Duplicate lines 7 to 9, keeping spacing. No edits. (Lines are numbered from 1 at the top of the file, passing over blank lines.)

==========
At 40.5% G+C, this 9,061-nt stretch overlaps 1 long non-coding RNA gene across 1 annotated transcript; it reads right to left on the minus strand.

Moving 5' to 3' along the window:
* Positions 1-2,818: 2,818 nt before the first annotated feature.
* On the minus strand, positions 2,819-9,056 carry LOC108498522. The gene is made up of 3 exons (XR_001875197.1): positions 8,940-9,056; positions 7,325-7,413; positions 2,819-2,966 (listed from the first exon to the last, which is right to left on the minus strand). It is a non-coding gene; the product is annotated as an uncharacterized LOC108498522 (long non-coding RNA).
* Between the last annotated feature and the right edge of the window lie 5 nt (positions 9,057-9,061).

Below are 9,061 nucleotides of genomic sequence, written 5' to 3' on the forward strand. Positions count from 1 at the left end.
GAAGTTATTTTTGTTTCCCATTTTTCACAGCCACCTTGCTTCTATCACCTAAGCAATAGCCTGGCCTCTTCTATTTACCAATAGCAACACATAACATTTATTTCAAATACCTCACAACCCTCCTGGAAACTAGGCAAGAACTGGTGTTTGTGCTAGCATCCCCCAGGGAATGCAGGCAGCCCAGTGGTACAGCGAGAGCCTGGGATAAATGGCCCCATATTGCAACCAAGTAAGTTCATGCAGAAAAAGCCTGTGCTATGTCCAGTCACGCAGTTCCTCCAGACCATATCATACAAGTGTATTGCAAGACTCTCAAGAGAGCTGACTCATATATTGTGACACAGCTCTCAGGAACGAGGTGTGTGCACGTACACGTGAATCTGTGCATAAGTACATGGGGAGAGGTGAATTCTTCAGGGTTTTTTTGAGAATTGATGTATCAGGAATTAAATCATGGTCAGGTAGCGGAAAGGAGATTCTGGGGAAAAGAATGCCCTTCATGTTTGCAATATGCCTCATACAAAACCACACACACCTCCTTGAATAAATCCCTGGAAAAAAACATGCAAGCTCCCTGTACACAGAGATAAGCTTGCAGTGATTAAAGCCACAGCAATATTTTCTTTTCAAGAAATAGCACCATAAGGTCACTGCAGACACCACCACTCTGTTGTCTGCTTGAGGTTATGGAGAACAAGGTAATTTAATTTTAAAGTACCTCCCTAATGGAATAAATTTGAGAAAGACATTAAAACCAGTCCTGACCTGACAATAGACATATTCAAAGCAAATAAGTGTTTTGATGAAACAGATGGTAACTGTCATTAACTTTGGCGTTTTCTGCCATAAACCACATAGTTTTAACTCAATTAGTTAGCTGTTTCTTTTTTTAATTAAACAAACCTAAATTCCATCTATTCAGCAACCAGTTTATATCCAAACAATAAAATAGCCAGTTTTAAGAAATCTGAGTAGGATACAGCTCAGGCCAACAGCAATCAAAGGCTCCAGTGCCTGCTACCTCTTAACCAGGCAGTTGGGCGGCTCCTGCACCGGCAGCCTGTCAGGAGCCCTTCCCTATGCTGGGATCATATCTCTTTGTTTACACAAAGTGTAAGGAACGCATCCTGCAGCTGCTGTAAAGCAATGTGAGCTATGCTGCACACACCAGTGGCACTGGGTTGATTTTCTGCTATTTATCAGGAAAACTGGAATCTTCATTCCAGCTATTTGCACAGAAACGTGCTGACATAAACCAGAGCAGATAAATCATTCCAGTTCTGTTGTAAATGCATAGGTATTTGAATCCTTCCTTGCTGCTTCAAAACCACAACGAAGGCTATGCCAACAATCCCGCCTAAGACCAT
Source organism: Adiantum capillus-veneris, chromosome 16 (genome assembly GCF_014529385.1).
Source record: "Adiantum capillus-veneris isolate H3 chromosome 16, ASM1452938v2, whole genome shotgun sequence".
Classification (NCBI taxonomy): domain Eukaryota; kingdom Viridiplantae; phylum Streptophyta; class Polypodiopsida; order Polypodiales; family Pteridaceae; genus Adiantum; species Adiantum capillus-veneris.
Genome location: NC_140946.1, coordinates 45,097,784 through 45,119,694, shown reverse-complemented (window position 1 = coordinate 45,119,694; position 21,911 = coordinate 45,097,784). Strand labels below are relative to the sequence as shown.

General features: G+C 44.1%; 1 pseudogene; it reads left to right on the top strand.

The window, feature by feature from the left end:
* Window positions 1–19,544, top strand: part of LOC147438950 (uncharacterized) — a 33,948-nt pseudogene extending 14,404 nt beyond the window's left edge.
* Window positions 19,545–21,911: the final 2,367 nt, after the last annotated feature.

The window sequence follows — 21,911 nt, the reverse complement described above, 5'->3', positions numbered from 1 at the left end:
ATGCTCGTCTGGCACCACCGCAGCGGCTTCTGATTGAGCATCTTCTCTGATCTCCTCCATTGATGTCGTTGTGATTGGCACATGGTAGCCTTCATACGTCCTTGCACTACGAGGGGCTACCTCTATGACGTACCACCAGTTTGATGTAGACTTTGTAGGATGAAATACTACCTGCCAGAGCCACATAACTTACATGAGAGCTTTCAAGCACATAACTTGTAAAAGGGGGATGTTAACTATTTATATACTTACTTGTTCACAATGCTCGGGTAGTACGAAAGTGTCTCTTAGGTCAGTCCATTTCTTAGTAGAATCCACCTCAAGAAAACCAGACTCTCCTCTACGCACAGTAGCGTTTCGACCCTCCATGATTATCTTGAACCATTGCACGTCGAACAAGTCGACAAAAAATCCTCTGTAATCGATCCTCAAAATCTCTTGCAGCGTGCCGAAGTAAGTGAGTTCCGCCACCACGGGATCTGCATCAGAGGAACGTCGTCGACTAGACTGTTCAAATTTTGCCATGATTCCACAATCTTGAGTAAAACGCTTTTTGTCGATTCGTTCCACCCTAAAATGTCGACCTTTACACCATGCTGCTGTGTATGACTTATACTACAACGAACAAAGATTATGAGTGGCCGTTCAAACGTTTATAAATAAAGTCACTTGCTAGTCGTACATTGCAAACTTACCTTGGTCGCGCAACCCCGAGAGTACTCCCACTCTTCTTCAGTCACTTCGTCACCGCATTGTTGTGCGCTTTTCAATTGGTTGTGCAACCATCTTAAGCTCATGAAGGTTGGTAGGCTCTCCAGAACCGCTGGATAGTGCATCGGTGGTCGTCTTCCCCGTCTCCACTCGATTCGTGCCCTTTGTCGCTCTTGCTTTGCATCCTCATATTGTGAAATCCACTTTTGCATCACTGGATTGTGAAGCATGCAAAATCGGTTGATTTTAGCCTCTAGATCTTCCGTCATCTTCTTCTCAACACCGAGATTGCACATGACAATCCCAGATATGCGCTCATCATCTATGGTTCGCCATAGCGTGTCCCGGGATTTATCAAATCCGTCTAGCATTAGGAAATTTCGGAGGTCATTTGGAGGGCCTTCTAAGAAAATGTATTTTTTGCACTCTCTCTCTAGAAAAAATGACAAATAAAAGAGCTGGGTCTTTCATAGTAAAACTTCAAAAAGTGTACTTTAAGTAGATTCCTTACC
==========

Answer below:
GAAGTTATTTTTGTTTCCCATTTTTCACAGCCACCTTGCTTCTATCACCTAAGCAATAGCCTGGCCTCTTCTATTTACCAATAGCAACACATAACATTTATTTCAAATACCTCACAACCCTCCTGGAAACTAGGCAAGAACTGGTGTTTGTGCTAGCATCCCCCAGGGAATGCAGGCAGCCCAGTGGTACAGCGAGAGCCTGGGATAAATGGCCCCATATTGCAACCAAGTAAGTTCATGCAGAAAAAGCCTGTGCTATGTCCAGTCACGCAGTTCCTCCAGACCATATCATACAAGTGTATTGCAAGACTCTCAAGAGAGCTGACTCATATATTGTGACACAGCTCTCAGGAACGAGGTGTGTGCACGTACACGTGAATCTGTGCATAAGTACATGGGGAGAGGTGAATTCTTCAGGGTTTTTTTGAGAATTGATGTATCAGGAATTAAATCATGGTCAGGTAGCGGAAAGGAGATTCTGGGGAAAAGAATGCCCTTCATGTTTGCAATATGCCTCATACAAAACCACACACACCTCCTTGAATAAATCCCTGGAAAAAAACATGCAAGCTCCCTGTACACAGAGATAAGCTTGCAGTGATTAAAGCCACAGCAATATTTTCTTTTCAAGAAATAGCACCATAAGGTCACTGCAGACACCACCACTCTGTTGTCTGCTTGAGGTTATGGAGAACAAGGTAATTTAATTTTAAAGTACCTCCCTAATGGAATAAATTTGAGAAAGACATTAAAACCAGTCCTGACCTGACAATAGACATATTCAAAGCAAATAAGTGTTTTGATGAAACAGATGGTAACTGTCATTAACTTTGGCGTTTTCTGCCATAAACCACATAGTTTTAACTCAATTAGTTAGCTGTTTCTTTTTTTAATTAAACAAACCTAAATTCCATCTATTCAGCAACCAGTTTATATCCAAACAATAAAATAGCCAGTTTTAAGAAATCTGAGTAGGATACAGCTCAGGCCAACAGCAATCAAAGGCTCCAGTGCCTGCTACCTCTTAACCAGGCAGTTGGGCGGCTCCTGCACCGGCAGCCTGTCAGGAGCCCTTCCCTATGCTGGGATCATATCTCTTTGTTTACACAAAGTGTAAGGAACGCATCCTGCAGCTGCTGTAAAGCAATGTGAGCTATGCTGCACACACCAGTGGCACTGGGTTGATTTTCTGCTATTTATCAGGAAAACTGGAATCTTCATTCCAGCTATTTGCACAGAAACGTGCTGACATAAACCAGAGCAGATAAATCATTCCAGTTCTGTTGTAAATGCATAGGTATTTGAATCCTTCCTTGCTGCTTCAAAACCACAACGAAGGCTATGCCAACAATCCCGCCTAAGACCAT
Source organism: Adiantum capillus-veneris, chromosome 16 (genome assembly GCF_014529385.1).
Source record: "Adiantum capillus-veneris isolate H3 chromosome 16, ASM1452938v2, whole genome shotgun sequence".